Endemic & Constant Violence (LF RECORDS LF 083) is what dsic perceived to be the state of the modern world in 2022, and come to think of it the majority of his computer-noise pieces have come to similar conclusions, mostly quite pessimistic, about the human race and our chances for survival. He underscores the point this time by including images of military power on the front cover, including one soldier rendered anonymous and threatening in silhouette. The sound this time appears to have been derived, Heaven alone knows how, from manipulations of news recordings from the mass media – at least, that’s how I interpret his terse, cryptic utterance “interviewer/interviewee context” on the website blurb. Dsic grows ever more close-lipped about what he’s trying to do and how he’s doing it, a strategy which I can only applaud, as he draws his blinds and shrouds his devices under a heavy veil. The music on this 3-incher is febrile, disconnected, and even somewhat dispirited, passing on a cold sense of futility and despair. There’s a constant white noise burst a bit like radio static, concealing the speech elements under three feet of aural snow and ice. If there is a dialogue underpinning all these distorted, hissing, mean-spirited gasps, then it’s been completely stripped of meaning, and shows us that dsic pretty much holds zero hope for the prospect of genuine communication between human beings. When voice fragments do surface, they are garbled into something absurd and horrifying, a parody of dialogue that undermines everything we hold dear.
Dsic continues these pessimistic themes on Chasm (LF082), a full-length item where each track is a different name for one of these openings in the earth, be they natural or man-made – ‘Sinkhole’, ‘Gorge’, ‘Pit’, ‘Abyss’ – all known voids are included in the catalogue, with the possible exception of a shaft dug for a grave. The mood I’m in today, I’d welcome a hole I can crawl into and die, and just hide away from the whole human race. Sadly, the music of dsic offers no such comfort or respite to the listener, and his own text indicates that he sees this entire work as a protracted scream or shriek issued from his own terrified mouth, or else the very mouth of the world itself as it screams in protest. “The mouth opens up the whole world is enfolded and split and from the mouth the scream and the terror and the whole language is enfolded,” to quote from his own incoherent spiel. Like the above, this release is made through abuse of the computer, along with “systems” – possibly dsic’s name for the programs or apps which he hacks to generate such grotesque audio horrors – and effects. This CDR happens to be more full-bodied than the anaemic ghastliness of Endemic & Constant Violence above, and there are many moments when he showcases his talent for creating strong patterns, textures, and bold effects from his completely non-human and abstracted tones. Each track is thus packed with surprises and shocking twists, taking us to strange and alien places against our will (perhaps with iron shackles involved at some point). However, lately I’m not feeling the same rage as we used to get from this most incensed of electronic protest musicians, and instead we get the feeling that he’s more resigned to the dismal doom which awaits us all.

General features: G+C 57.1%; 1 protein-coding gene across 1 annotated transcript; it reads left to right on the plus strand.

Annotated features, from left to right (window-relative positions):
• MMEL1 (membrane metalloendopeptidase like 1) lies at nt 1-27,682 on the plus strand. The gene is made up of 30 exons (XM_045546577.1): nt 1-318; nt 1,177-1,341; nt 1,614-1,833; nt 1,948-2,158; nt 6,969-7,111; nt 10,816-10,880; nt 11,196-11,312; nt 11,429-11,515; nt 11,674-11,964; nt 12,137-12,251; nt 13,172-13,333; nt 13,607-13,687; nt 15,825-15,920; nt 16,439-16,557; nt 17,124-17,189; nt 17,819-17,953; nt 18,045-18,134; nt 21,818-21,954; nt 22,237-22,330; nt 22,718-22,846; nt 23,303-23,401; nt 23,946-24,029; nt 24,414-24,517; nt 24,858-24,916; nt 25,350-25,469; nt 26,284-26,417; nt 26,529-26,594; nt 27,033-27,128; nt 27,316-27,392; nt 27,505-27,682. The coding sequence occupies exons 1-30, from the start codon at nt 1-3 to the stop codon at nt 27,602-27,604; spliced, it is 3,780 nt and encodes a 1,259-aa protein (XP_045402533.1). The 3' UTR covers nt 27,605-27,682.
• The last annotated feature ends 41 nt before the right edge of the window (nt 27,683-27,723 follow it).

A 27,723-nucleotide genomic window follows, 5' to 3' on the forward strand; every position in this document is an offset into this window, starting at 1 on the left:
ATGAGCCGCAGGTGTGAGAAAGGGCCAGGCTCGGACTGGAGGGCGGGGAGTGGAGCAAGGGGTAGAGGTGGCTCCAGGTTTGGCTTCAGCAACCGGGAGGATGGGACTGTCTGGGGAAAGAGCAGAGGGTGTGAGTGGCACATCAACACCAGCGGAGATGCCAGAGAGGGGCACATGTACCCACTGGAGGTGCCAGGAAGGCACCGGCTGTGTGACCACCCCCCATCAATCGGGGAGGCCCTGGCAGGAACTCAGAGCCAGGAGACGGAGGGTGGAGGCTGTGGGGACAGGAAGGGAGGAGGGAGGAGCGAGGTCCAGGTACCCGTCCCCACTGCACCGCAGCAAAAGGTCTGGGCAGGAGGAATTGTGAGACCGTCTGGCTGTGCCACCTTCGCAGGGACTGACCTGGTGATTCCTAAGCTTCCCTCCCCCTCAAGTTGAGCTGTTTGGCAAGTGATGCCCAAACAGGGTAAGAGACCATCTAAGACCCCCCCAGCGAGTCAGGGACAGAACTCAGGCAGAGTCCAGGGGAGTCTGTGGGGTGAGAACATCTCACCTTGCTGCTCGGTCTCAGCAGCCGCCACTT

I’ve no idea who Alter Ego may be, although we enjoyed his Warm Biology and Cold Biology items for this label some years ago. His …Is Silicon Sands (LF081) cassette might be attempting to continue the fiction that he’s moonlighting as a marine biologist, now turning his scientific attentions to the geological formations to be seen on the beach, except that silicon or silica is mostly used in an industrial context. This cassette tape extends for some 80 minutes, telling and retelling its single harrowing tale – “Awoke alone the body with no mind, stumbled and fell into the endless water”, a depressing scenario which apparently takes place on a deserted beach. It’s tempting to think this mystery creator is dsic (Greg Godwin) under another guise, but unlike the master’s music we find Alter Ego doesn’t have quite the same sense of frenetic energy or desperate urgency. In fact, the music is almost leisurely in the way it explores, states and restates its themes, subjecting them to transformations in a deliberate and methodical way.
We were also sent a copy of Alter Ego’s very first item from 2016, simply called Alter Ego (LF 053). It comes with cover artwork that looks like screens from an ancient 1980s computer game, where the player must click on buttons to make decisions when faced with imaginary scenarios, thus proceeding to the next level. But in Alter Ego’s world, the scenarios are either quite troubling and paranoid (a party where you have nothing in common with anyone else) or even life-threatening (referring to a kind of viral infection that saps your brain power and your ability to socialise). Nine tracks of dispirited and dismal electronic goop underscore the misery of these two unwelcome situations, and effectively convey the sense that the protagonist is powerless, paralysed into inaction. Mostly quite subdued noise in comparison to the usual standards of this label, but there’s much to enjoy in its sinister, lurking corners of ill-lit mystery.
All the above from 23rd June 2022.